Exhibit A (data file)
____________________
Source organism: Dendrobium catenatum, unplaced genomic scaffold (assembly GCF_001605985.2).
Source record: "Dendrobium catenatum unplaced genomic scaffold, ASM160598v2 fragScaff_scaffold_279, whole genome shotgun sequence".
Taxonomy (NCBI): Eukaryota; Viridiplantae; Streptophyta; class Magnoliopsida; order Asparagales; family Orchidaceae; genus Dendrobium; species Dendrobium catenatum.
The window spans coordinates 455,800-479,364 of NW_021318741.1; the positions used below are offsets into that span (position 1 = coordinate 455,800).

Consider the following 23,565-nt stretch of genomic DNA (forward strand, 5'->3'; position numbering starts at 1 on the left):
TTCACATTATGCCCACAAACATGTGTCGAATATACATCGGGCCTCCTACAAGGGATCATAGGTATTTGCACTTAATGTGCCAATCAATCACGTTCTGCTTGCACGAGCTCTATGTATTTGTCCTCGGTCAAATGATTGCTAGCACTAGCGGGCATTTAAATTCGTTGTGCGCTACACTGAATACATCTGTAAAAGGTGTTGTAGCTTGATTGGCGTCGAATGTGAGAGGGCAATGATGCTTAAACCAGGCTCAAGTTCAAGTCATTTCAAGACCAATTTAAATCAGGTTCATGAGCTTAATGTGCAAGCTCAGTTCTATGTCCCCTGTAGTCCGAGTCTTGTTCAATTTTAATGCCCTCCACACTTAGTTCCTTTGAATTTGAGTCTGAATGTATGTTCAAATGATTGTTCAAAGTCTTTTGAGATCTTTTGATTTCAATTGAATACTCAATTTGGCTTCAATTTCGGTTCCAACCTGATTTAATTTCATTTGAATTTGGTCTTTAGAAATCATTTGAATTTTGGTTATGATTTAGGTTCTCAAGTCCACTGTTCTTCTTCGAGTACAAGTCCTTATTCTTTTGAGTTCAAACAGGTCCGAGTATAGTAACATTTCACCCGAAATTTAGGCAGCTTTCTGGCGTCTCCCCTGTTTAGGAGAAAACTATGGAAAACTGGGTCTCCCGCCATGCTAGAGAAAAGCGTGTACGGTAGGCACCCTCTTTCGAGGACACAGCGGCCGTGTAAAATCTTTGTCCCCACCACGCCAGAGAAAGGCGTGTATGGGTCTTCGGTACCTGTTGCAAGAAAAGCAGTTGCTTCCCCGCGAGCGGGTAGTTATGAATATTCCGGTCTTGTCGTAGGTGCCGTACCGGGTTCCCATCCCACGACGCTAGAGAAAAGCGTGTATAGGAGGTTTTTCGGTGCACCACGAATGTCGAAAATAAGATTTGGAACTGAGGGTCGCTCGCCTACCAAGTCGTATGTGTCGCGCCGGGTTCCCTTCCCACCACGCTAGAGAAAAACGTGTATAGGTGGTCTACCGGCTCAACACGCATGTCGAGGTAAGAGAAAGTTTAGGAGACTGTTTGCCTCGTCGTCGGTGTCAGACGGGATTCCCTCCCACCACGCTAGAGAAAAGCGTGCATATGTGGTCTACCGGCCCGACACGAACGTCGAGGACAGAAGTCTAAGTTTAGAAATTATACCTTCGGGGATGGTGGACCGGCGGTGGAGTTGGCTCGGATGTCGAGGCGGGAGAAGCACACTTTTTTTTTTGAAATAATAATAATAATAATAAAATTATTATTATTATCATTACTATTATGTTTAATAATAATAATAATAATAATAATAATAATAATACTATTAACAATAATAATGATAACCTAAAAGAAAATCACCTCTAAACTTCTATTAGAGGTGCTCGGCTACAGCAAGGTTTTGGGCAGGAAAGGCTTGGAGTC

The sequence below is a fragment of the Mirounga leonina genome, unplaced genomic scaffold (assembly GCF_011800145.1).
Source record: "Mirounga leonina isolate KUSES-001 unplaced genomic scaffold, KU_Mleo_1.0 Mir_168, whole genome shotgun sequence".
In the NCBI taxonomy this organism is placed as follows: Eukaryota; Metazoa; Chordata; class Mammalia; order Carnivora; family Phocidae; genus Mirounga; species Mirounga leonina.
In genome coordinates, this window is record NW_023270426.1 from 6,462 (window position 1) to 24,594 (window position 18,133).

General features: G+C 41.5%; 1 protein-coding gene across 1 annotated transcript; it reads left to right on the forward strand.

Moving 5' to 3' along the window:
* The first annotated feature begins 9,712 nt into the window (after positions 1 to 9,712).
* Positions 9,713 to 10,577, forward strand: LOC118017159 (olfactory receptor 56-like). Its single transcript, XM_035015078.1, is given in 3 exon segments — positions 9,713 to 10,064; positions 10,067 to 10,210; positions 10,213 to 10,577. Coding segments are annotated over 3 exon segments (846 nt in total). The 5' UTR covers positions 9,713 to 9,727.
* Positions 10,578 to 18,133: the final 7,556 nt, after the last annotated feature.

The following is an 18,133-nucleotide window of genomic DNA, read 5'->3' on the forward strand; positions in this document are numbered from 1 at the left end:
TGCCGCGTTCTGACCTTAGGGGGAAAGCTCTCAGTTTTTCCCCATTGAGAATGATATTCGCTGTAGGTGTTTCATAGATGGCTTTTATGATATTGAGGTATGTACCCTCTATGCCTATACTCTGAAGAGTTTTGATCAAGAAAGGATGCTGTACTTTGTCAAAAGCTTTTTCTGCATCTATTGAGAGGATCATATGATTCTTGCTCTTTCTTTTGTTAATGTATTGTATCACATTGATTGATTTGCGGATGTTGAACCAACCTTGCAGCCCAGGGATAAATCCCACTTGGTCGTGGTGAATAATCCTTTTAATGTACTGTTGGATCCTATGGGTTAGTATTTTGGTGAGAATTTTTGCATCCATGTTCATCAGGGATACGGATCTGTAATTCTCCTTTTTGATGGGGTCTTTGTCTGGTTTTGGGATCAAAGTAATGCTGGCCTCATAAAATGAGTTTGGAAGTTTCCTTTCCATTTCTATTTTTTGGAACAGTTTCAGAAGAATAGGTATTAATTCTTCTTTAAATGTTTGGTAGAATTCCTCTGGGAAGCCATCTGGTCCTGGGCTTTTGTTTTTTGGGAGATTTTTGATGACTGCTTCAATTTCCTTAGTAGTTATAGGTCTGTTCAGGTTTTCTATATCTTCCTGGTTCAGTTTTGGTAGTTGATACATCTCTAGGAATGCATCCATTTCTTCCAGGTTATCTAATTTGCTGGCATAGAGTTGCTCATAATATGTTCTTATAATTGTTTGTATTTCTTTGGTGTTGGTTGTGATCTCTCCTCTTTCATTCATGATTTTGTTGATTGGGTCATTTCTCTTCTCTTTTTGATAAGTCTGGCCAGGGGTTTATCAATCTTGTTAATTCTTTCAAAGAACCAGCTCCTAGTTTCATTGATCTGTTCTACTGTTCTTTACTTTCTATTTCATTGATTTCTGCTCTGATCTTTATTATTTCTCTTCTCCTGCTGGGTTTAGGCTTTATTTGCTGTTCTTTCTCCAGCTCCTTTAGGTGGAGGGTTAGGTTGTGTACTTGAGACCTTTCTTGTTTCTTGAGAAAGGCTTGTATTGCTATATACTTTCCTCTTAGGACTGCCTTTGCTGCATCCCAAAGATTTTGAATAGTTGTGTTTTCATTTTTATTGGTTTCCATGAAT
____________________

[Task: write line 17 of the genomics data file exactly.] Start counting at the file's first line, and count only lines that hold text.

TGCCGCGTTCTGACCTTAGGGGGAAAGCTCTCAGTTTTTCCCCATTGAGAATGATATTCGCTGTAGGTGTTTCATAGATGGCTTTTATGATATTGAGGTATGTACCCTCTATGCCTATACTCTGAAGAGTTTTGATCAAGAAAGGATGCTGTACTTTGTCAAAAGCTTTTTCTGCATCTATTGAGAGGATCATATGATTCTTGCTCTTTCTTTTGTTAATGTATTGTATCACATTGATTGATTTGCGGATGTTGAACCAACCTTGCAGCCCAGGGATAAATCCCACTTGGTCGTGGTGAATAATCCTTTTAATGTACTGTTGGATCCTATGGGTTAGTATTTTGGTGAGAATTTTTGCATCCATGTTCATCAGGGATACGGATCTGTAATTCTCCTTTTTGATGGGGTCTTTGTCTGGTTTTGGGATCAAAGTAATGCTGGCCTCATAAAATGAGTTTGGAAGTTTCCTTTCCATTTCTATTTTTTGGAACAGTTTCAGAAGAATAGGTATTAATTCTTCTTTAAATGTTTGGTAGAATTCCTCTGGGAAGCCATCTGGTCCTGGGCTTTTGTTTTTTGGGAGATTTTTGATGACTGCTTCAATTTCCTTAGTAGTTATAGGTCTGTTCAGGTTTTCTATATCTTCCTGGTTCAGTTTTGGTAGTTGATACATCTCTAGGAATGCATCCATTTCTTCCAGGTTATCTAATTTGCTGGCATAGAGTTGCTCATAATATGTTCTTATAATTGTTTGTATTTCTTTGGTGTTGGTTGTGATCTCTCCTCTTTCATTCATGATTTTGTTGATTGGGTCATTTCTCTTCTCTTTTTGATAAGTCTGGCCAGGGGTTTATCAATCTTGTTAATTCTTTCAAAGAACCAGCTCCTAGTTTCATTGATCTGTTCTACTGTTCTTTACTTTCTATTTCATTGATTTCTGCTCTGATCTTTATTATTTCTCTTCTCCTGCTGGGTTTAGGCTTTATTTGCTGTTCTTTCTCCAGCTCCTTTAGGTGGAGGGTTAGGTTGTGTACTTGAGACCTTTCTTGTTTCTTGAGAAAGGCTTGTATTGCTATATACTTTCCTCTTAGGACTGCCTTTGCTGCATCCCAAAGATTTTGAATAGTTGTGTTTTCATTTTTATTGGTTTCCATGAAT